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What universities consider to be the most valuable characteristics in new students

An interesting study was conducted among several universities to find out what they really valued in new students fresh out of the schooling system. As we've seen again and again in the past, high academic achievement, although helpful in a university context, is not always the most valuable predictor of success at a tertiary level. Instead, the universities agreed on a list of ten characteristics that were most helpful to their new intake.

  1. Effective time management (1,2,3,5) - first-year university students spend on average less than half the number of hours in class than final year school students. If they haven't learned at school how to effectively manage their time, the additional 'free' time at university is used recklessly in excessive socialising. It is imperative that we train our children in time management to complete tasks within set time limits, to predict how long tasks will take and to plan a timeline for a multi-step project.

  2. Good study habits (1,2,3,4) - there is not necessarily a 'one-size-fits-all' for studying effectively. However, it is important to work out optimum conditions - the study environment, summaries/spider diagrams/key notes, revision and testing, as well as frequency and duration of study breaks. Parents should be helping their children with this from Grade Four onwards.

  3. The ability to set attainable goals(3,4) - goal-setting need not be limited only to the attainment of results in tests and exams. We can help our children in this area by encouraging them to set goals for themselves in sport and recreation or even in social activities. Then we should cheer them along and ensure that they follow through on their commitments.

  4. Concentration(3,4,5) - great students have learned how to remain focused during a task. They eliminate distractions and are aware of things that will hinder their progress. We can assist our children by ensuring that they have a healthy diet, follow good sleep patterns and exercise regularly. Children who are easily distracted may benefit from certain medications prescribed by a neurologist.

  5. Good note-taking(2,3,4) - our own High School students are exposed to many classes where they are required to take their own notes. Primary School students are expected to be able to take notes accurately off the board or from dictation. This is training for tertiary level lectures where students must be able to listen attentively and record summary notes in an independent manner.

  6. Completion of assignments(1,2,4) - Is your child able to complete assignments on his own when the assignment requires a number of smaller tasks that need to be consolidated into a complete work? We are aware that at the younger ages, we receive many such school assignments which have been completed by parents. Please make sure that you pass more and more of that work on to your child as he gets older.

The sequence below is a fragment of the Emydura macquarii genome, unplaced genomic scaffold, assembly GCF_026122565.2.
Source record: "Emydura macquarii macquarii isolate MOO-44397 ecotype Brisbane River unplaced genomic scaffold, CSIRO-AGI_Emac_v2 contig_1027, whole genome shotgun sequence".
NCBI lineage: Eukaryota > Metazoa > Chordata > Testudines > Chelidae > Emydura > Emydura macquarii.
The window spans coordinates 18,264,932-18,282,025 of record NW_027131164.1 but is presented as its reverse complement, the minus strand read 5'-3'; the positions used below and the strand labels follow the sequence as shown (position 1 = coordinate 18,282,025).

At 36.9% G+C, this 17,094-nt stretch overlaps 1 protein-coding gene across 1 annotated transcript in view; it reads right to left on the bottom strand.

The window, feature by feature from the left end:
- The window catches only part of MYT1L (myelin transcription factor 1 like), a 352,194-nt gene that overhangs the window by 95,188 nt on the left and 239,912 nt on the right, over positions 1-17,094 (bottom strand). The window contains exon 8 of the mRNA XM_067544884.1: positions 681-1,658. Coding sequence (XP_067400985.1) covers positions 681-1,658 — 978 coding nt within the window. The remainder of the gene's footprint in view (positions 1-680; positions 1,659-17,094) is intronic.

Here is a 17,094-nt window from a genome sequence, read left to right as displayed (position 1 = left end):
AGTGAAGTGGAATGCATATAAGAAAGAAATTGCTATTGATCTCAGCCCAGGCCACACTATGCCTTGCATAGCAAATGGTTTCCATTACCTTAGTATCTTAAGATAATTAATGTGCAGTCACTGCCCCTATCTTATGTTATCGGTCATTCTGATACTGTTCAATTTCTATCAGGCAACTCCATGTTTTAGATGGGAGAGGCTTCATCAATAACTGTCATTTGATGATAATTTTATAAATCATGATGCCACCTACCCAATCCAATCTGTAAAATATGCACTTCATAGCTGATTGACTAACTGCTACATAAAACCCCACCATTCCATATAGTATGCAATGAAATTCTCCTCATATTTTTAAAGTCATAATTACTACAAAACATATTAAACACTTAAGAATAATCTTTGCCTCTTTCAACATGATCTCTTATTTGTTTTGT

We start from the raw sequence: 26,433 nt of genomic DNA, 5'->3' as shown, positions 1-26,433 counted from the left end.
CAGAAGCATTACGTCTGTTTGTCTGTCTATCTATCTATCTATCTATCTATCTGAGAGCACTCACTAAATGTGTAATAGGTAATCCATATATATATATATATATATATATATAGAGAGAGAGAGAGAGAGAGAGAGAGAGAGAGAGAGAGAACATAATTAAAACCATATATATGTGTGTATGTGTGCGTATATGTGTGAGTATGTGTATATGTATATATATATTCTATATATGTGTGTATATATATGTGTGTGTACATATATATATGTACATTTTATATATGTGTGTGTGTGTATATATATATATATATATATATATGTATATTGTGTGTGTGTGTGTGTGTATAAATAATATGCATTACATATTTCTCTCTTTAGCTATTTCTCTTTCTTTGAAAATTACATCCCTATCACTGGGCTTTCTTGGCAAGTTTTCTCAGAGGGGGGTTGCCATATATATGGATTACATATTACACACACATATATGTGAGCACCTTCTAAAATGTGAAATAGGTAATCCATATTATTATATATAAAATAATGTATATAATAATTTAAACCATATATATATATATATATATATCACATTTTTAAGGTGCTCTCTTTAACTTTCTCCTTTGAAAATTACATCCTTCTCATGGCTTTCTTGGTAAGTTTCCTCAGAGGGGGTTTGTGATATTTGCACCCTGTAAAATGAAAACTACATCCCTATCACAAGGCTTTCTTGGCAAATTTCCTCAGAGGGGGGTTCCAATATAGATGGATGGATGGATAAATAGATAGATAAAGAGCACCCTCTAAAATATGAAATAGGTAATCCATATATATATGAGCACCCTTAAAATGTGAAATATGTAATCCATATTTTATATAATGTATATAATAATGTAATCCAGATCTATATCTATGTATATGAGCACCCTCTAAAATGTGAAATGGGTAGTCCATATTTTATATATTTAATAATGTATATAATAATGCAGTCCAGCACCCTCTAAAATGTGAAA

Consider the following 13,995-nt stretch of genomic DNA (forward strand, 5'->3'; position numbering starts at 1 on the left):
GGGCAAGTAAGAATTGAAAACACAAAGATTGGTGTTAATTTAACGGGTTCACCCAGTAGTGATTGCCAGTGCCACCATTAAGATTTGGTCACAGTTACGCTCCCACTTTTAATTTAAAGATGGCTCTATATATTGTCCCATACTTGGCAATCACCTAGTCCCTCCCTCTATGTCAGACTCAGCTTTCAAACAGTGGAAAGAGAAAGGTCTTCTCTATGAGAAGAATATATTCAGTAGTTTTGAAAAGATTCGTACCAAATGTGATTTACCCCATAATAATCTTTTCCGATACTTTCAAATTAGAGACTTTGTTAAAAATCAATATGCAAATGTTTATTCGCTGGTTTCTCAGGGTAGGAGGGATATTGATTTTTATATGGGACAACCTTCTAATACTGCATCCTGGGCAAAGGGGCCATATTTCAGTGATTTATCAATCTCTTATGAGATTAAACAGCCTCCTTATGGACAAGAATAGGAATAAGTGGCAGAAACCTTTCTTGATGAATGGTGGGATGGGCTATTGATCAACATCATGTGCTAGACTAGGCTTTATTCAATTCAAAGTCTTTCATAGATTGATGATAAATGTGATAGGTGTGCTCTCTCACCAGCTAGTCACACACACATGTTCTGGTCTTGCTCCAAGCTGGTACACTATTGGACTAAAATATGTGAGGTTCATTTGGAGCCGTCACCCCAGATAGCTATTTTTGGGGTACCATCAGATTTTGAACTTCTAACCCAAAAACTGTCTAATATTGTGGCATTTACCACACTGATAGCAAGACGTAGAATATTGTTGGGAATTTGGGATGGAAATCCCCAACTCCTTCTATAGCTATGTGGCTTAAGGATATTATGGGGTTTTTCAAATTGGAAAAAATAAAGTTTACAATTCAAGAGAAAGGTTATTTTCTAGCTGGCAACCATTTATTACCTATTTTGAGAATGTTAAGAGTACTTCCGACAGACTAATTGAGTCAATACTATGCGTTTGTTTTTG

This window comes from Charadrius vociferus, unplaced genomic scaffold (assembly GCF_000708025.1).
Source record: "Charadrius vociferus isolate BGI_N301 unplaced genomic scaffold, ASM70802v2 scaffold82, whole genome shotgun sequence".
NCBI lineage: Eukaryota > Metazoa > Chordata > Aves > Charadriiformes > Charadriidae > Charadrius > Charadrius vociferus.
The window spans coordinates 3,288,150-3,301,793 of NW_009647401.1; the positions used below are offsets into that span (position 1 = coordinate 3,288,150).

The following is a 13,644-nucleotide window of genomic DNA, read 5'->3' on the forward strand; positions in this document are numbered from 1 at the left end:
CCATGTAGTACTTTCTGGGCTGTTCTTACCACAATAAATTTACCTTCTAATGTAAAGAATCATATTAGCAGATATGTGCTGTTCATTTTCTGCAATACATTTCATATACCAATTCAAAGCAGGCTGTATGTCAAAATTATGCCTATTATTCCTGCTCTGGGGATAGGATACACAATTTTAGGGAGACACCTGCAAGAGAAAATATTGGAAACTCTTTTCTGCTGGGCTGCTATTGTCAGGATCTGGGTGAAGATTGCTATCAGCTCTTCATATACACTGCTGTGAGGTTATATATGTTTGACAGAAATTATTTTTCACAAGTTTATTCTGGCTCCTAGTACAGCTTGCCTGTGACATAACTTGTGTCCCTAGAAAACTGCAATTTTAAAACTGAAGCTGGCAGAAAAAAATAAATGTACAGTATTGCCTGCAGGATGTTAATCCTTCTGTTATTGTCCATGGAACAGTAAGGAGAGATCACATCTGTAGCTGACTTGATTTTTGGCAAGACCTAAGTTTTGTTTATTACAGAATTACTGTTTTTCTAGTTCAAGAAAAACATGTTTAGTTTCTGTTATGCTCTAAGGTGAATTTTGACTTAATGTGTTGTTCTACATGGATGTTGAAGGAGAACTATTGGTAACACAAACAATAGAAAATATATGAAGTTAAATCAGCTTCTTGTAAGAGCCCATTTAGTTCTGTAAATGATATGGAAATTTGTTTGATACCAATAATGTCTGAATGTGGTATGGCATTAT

7. Review of daily notes(2,3) - this is a great habit for students of any age to get into. We can help our children to start to develop this habit by creating a session at home to orally review what we've learnt at school that day. In the Intermediate Phase, this review should become subject-specific and by the High School, students should start with a written review of daily notes.

  8. Organisational skills(2,3) - there's a place for everything and everything in its place, they say. Parents, children MUST be expected to keep their rooms tidy and MUST be responsible to use a diary from an early age. These are basic organisational skills that children will build on for their future in tertiary education.

  9. Motivation(1-5) - students that are successful at university have developed a strong intrinsic motivation to help them maintain a great consistent work rate. Parents can help their children in this development by initially providing extrinsic motivation in the form of firm discipline, regular routines and clear rules. As children grow older, we can aid the transition from extrinsic to intrinsic motivation by providing a steady stream of positive encouragement and rewards for tasks completed without the 'push' of extrinsic motivation.

  10. Commitment (1-5) - if you're a sports fan, you know how important this factor is to success. A steely determination, a relentless perseverance and a tireless effort are invaluable. The Bible speaks so often of striving and perseverance and perhaps the best way to assist our children in this regard is to build their faith and their longing to respond to the call of God on their lives. The King's School is uncompromising in its devotion to Christ-centred education.

(Just as an aside: the numbers in brackets for each of these characteristics refer to our Executive Functioning Skills. We are actively coaching all of the above habits through our Executive Functioning Skills programme. Our aim is that they become second nature to our students, that they indeed become self-regulation skills.)

Ken Langley


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